The tank water in a saltwater setup is slightly more complicated. There are more types of microbes to watch out for. These include Chloramines, Chlorine, Phosphate, and other dissolved heavy metals.
You must also ensure enough minerals are present. Calcium and magnesium help facilitate coral growth and maintain the fluidity of surface water. These prevent clumps from forming around your pumps.
To ensure a healthy tank, use a reliable PH meter like the one we mentioned earlier. Use it to assess the caliber of softened water or when a salt mix or chlorine is added.
Other Well Contaminants to Watch Out For
Well water commonly contains other dangerous chemicals like Iron, Manganese, and other heavy metals. Excess chlorine may also be present if it’s added to the well as a treatment method.
Treating Well Water for Fish Tanks
To wrap up this article, here are a few options that may help you improve your well’s water for your fish to live in.
Use a Well Water Filter for Iron and Heavy Metals
Well water is often filled with different heavy metals and contaminants. The first step to getting well water ready for use in an aquarium would be to install a well water filter. These automatically remove harmful contaminants without much effort.
Another advantage of a well water filter is that you’ll also have clean water for drinking, washing, bathing, and laundry!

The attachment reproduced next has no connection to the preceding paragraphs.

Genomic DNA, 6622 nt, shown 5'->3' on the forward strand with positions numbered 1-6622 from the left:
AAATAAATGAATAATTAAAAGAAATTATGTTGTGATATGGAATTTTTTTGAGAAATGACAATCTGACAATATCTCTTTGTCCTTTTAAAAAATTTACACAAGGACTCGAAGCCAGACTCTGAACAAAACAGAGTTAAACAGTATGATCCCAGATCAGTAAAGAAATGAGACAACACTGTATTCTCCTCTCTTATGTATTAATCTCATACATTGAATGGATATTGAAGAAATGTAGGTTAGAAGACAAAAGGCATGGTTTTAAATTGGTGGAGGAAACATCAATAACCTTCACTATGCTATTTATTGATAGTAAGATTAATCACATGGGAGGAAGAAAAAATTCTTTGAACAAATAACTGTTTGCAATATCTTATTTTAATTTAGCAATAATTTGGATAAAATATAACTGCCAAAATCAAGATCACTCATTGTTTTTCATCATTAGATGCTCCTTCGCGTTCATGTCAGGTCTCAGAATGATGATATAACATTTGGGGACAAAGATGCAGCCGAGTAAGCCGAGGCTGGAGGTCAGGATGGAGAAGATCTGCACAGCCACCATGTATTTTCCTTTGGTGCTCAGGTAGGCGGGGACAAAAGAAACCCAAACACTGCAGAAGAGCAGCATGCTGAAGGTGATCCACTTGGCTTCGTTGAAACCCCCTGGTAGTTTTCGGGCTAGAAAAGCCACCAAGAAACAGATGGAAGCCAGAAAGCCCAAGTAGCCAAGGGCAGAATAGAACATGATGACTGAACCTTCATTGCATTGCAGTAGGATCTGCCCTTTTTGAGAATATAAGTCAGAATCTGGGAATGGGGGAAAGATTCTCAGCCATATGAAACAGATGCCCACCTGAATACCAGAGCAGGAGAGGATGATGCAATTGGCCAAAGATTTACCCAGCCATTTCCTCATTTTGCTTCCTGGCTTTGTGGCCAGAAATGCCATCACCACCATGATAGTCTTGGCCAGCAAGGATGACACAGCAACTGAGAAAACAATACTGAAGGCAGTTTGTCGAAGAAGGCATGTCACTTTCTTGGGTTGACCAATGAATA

Check out this buying guide on the best well water filters for iron, manganese, and other common well water contaminants.
Invest in a Reverse Osmosis and Deionization System (RO/DI)
The gold standard for treating water for fish tanks is using an RO/DI combination. Which is using reverse osmosis filters in combination with a deionizer.
The first step is RO which removes contaminants by pushing them through a membrane. Reverse osmosis water removes between 95 and 99% of contaminants.
The second stage is a deionizer. A deionizer utilizes positive and negative charges to eliminate the last remaining microorganisms to purify the water. This method creates deionized water that is as clean as bottled water.
As it’s the ‘gold standard’ for fish tanks, an RO/DI system doesn’t come without a price tag. But those without a big budget can likewise go for a simple solution. Adding baking soda to city water acts as a water conditioner. This method remineralizes the aquarium, creating a healthy environment for your fish.
Don’t forget to remineralize
When using RO/DI or even distilled water for your aquarium water, all of the beneficial minerals are removed. So don’t forget to remineralize distilled water to the recommended levels.
Some ways of doing this include:
- Adding a remineralizing cartridge to your water filter
- Adding an off the shelf remineralizing formula from your local fish store
- Making your own remineralizer from baking soda, conditioner, and acid buffer
Don’t tank your aquarium
Well water may contain harmful chemicals that are not safe for fish. As such, we recommend doing the basic maintenance practices to ensure everything is running smoothly.
Make sure to use a PH meter to gauge the water quality monthly. An iron filter is helpful, too, to control the amount of heavy metals in your tank, while a reverse osmosis and deionization system (RO/DI) removes any final harmful contaminants.